If your child has arthritis don’t despair because living with juvenile arthritis can be difficult for the child and you, but all is not lost.
If your child has arthritis don’t despair because living with juvenile arthritis can be difficult for the child and you, but all is not lost. Appropriate diagnosis, treatment and care can help children with juvenile arthritisto lead normal lives without significant limitations or difficulty. Read to know more on life expectancy and living with juvenile arthritis.
Life expectancy in juvenile arthritis: The life expectancy of a child with juvenile arthritis may be somewhat shorter than for the general population. However every child with juvenile arthritis doesn’t have a shortened life span. Juvenile arthritis itself is not a fatal disease but the complications of the disease and the treatment-related side effects can lead to premature death.
Living with juvenile arthritis: Juvenile arthritis is a life-long disease and there is no cure for it. Parents and children have to accept the disease and learn self-care techniques to limit the effects of juvenile arthritis.
Some self-care or home-care measures include;
- Exercise: Exercise is an essential element in complete treatment plan for juvenile arthritis. Ensure that your child does exercises regularly as it improves both muscle strength and joint flexibility. Swimming is considered good for children with arthritis as it places minimal stress on joints.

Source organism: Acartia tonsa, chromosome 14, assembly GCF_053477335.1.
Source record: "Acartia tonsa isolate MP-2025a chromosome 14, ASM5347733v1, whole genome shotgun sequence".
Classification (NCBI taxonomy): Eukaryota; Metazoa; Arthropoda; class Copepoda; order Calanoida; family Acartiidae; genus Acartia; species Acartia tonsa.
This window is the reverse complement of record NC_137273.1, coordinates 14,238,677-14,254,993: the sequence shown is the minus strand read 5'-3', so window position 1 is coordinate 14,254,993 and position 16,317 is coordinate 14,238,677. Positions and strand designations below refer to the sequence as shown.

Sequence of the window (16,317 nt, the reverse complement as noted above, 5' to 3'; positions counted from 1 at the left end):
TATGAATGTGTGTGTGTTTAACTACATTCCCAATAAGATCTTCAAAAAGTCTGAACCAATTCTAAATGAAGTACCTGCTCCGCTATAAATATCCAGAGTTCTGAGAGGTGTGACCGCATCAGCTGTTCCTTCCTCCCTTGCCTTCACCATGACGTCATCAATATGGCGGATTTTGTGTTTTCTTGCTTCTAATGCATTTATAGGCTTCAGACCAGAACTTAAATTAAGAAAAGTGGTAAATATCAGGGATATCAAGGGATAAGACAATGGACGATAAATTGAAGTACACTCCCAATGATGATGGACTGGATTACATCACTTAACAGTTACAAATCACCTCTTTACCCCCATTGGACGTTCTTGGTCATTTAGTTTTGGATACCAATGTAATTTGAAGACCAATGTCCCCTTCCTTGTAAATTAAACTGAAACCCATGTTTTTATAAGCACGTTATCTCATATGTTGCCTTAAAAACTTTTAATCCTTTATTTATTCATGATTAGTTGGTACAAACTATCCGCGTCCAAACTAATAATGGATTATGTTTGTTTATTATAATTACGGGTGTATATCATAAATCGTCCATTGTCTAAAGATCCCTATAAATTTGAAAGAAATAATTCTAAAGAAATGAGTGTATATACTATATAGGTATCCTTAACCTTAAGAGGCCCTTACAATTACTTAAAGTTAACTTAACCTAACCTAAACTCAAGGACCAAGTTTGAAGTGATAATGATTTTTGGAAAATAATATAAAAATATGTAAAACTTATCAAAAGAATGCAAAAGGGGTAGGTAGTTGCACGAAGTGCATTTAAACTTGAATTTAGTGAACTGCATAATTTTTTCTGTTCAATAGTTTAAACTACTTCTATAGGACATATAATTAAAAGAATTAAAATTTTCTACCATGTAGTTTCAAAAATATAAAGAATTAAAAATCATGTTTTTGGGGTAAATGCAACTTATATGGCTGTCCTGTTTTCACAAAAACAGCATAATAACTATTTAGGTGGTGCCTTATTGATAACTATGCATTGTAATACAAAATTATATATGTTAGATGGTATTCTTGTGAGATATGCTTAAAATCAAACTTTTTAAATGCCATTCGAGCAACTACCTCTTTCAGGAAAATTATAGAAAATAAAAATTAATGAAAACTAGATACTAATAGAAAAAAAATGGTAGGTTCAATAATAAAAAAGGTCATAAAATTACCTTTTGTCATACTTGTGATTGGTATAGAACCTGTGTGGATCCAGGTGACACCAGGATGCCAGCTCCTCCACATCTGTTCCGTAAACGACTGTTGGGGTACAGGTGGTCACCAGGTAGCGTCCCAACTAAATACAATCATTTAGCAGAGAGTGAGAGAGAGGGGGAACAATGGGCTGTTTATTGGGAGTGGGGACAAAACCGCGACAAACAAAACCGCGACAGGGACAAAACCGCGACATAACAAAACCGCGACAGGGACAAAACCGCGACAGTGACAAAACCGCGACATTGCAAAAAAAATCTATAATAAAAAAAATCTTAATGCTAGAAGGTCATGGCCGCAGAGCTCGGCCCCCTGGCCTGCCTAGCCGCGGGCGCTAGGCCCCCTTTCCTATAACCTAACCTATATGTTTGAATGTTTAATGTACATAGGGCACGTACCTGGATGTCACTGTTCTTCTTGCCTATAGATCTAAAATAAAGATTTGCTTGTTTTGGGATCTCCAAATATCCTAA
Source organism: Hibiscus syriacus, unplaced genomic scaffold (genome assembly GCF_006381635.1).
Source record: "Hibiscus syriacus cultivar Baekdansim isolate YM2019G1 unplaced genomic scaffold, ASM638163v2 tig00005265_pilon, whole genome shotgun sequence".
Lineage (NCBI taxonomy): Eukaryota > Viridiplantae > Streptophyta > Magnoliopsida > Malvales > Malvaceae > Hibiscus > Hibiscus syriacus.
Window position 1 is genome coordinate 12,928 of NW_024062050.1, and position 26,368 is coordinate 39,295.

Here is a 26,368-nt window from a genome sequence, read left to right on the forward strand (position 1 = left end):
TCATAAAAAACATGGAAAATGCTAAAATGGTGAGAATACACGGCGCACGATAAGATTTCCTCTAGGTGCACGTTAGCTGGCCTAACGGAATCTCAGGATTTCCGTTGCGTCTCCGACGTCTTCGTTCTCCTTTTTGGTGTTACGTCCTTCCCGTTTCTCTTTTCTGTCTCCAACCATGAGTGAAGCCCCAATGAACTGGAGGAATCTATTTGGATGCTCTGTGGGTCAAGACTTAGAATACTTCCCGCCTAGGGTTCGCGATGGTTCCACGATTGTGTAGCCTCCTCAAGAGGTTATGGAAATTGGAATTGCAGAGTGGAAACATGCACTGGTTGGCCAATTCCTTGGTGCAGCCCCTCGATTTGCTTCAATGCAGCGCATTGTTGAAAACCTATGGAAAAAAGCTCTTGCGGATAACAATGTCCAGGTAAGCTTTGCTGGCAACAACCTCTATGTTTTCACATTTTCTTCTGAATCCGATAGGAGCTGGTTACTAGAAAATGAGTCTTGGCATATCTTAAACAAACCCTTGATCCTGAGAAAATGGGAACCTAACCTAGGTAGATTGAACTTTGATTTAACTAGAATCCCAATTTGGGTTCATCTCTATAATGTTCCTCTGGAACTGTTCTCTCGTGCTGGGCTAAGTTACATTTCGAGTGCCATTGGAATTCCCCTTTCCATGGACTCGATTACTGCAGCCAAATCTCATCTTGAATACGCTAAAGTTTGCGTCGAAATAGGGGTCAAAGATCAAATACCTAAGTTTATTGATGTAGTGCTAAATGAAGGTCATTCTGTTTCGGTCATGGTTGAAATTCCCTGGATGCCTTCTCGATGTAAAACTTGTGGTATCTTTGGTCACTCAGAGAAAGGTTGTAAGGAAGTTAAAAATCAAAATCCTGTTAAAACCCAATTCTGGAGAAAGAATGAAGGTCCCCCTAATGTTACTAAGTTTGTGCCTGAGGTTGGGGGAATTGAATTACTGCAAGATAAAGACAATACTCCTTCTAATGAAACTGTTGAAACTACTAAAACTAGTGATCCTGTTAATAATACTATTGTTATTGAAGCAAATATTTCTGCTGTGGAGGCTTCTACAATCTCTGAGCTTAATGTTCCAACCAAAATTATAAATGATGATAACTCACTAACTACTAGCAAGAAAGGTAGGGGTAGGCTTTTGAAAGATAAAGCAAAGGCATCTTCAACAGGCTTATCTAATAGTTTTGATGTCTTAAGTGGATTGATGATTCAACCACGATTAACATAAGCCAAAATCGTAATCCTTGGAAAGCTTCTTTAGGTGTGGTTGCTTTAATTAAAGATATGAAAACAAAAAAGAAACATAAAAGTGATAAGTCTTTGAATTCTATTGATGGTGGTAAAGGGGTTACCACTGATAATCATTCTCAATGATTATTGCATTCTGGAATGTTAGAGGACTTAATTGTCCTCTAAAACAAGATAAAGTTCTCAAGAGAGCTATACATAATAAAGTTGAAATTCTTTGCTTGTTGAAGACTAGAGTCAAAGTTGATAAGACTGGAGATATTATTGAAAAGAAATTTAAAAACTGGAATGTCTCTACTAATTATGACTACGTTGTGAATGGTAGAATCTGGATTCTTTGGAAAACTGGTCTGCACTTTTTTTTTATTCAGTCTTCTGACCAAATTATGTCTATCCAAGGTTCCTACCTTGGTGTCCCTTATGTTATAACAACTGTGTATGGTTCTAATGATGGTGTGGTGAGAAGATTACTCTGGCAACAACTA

- Cold or heat treatment: Juvenile arthritis can cause stiffness of the joints particularly in the morning. Application of cold or hot pack can decrease stiffness and pain. Both are effective but most children prefer a hot pack or a hot bath or shower to cold pack.
- Eating healthy: Ensure that your child eats a balanced and healthy diet which includes whole grain food products, plenty of fruits and vegetables, lean proteins, and low-fat dairy products. A healthy and balanced diet can help to maintain them at an appropriate body weight. The child’s diet should have adequate calcium as they are at risk of developing weak bones (osteoporosis) as a result of the disease, use of corticosteroids, and limitation of physical activity and weight bearing.
Family members and caregivers have an important role in helping a child cope with juvenile arthritis. To help your child live as normal as possible try to follow the ensuing points;
- Don’t treat your child differently because of arthritis he needs to be treated just like other children in your family.
- Accept your child’s frustration and outburst about having juvenile arthritis. Explain that the disease cannot be cured but he or she can try to have a normal life.
- Let your child to participate in physical activities, and games but follow the doctor’s and physical therapist’s recommendations.
- Inform the child's teachers and school administrators about your child’s disease and work with them to make modifications as needed in his school schedule.
Arthritis can be a difficult disease to live with. But don’t let it affect your child’s mind even though he may have some physical limitations.Remember that appropriate treatment can improve the condition and help your child to live and grow normally.
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